The discussion of teaching listening using top Down Approach is expected to provide some contribution to improve the teaching of English at Senior High School.
posted by Armin Ade @ 4:21 PM   0 comments
Wednesday, July 18, 2007
Syllabus
Syllabus is a document with an outline and summary of topics to be covered in a course. It is often either set out by an exam board, or prepared by the professor who teaches the course, and is usually given to each student during the first class session. A syllabus usually contains specific information about the course, such as information on how, where and when to contact the lecturer and teaching assistants; an outline of what will be covered in the course; a schedule of test dates and the due dates for assignments; the grading policy for the course; specific classroom rules; etc.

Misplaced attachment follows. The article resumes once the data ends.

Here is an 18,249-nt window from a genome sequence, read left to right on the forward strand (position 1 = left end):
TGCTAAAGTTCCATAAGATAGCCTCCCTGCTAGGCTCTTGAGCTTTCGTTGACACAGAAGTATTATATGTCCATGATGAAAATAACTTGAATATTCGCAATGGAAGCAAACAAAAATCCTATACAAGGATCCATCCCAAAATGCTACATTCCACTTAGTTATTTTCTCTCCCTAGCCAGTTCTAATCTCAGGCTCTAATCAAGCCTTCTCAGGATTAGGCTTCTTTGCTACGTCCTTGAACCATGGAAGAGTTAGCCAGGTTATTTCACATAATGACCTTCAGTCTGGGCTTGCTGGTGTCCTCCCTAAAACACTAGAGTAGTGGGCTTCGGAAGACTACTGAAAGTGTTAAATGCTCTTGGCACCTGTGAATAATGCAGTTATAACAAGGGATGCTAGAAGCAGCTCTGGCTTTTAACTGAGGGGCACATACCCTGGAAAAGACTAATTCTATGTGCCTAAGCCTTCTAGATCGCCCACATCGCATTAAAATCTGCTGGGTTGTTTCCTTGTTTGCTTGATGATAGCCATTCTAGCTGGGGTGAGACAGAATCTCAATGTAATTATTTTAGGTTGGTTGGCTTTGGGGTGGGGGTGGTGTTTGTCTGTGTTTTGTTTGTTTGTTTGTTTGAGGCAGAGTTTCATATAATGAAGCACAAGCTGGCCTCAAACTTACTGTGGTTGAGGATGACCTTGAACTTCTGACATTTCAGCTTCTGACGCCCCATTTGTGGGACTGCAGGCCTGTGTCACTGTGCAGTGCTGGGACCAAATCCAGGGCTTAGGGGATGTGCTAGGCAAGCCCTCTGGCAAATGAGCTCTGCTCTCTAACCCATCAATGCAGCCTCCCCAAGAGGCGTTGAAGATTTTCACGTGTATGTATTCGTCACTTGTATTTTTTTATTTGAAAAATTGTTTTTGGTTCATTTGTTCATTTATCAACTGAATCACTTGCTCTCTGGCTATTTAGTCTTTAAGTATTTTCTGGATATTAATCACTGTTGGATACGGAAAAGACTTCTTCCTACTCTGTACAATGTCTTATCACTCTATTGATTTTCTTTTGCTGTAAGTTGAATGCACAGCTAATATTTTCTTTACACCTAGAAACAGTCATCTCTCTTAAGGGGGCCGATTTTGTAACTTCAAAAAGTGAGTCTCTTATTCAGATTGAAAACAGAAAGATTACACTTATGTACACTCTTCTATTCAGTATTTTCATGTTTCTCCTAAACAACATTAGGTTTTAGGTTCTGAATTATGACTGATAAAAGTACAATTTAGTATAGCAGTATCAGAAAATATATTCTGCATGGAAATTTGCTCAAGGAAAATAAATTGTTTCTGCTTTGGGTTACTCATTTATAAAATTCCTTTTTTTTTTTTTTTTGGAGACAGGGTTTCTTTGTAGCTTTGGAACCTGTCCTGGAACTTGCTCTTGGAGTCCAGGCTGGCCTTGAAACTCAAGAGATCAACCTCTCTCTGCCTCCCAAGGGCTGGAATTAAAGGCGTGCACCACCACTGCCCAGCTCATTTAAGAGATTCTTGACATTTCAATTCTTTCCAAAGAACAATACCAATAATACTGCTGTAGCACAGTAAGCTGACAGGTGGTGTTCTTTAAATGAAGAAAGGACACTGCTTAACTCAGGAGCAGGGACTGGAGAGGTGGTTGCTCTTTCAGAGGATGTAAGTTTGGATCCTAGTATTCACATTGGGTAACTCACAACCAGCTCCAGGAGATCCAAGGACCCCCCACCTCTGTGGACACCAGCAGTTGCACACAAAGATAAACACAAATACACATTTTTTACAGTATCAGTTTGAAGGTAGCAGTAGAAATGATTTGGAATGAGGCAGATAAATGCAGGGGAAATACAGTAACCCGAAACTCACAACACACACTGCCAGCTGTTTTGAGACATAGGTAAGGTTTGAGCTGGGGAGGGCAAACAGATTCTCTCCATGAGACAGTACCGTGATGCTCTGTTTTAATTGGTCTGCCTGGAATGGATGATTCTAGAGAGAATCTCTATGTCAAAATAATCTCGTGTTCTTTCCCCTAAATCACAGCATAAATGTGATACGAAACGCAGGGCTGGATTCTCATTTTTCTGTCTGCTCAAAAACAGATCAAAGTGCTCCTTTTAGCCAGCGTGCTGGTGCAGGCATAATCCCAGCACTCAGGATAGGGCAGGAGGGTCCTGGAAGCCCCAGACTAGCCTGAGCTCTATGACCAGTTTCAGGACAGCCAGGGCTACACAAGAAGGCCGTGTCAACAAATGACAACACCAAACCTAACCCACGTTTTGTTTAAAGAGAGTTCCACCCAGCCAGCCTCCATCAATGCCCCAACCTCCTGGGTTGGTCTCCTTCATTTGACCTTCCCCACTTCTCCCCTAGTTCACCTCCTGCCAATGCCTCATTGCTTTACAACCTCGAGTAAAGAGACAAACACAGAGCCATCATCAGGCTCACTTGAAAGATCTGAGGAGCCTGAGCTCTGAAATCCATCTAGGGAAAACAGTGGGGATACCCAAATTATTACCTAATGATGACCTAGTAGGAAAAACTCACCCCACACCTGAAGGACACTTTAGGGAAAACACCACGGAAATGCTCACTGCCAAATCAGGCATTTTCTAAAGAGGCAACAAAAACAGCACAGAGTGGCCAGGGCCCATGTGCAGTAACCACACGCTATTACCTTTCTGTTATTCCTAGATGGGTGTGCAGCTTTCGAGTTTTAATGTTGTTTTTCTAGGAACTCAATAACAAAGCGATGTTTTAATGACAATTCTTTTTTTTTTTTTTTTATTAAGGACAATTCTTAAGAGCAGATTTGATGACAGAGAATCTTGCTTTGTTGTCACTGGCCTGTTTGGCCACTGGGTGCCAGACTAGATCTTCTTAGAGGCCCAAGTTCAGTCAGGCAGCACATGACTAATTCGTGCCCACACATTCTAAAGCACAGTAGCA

Within many courses concluding in an exam, syllabi are used to ensure consistency between schools and that all teachers know what must be taught and what is not required. Exams can only test based on information included in the syllabus.
The common plural form syllabi is sometimes considered a hypercorrection, as we do not know that syllabus is a second-declension Latin noun, simply because there are not enough classical uses of the term to definitively discern its declension. If, as the vast majority of Latin nouns ending in "-us", "syllabus" belongs to the second-declension, the plural would be syllabi; if fourth, the plural would again be syllabus. For this reason, syllabi, syllabus, and syllabuses are all commonly accepted. However, the word syllabus originally comes from a mis-transliteration by Cicero, who mis-copied the word σιττύβας (accusative plural of σιττύβα, meaning label or title page) as syllabos, making any Latin-ized plural form technically incorrect.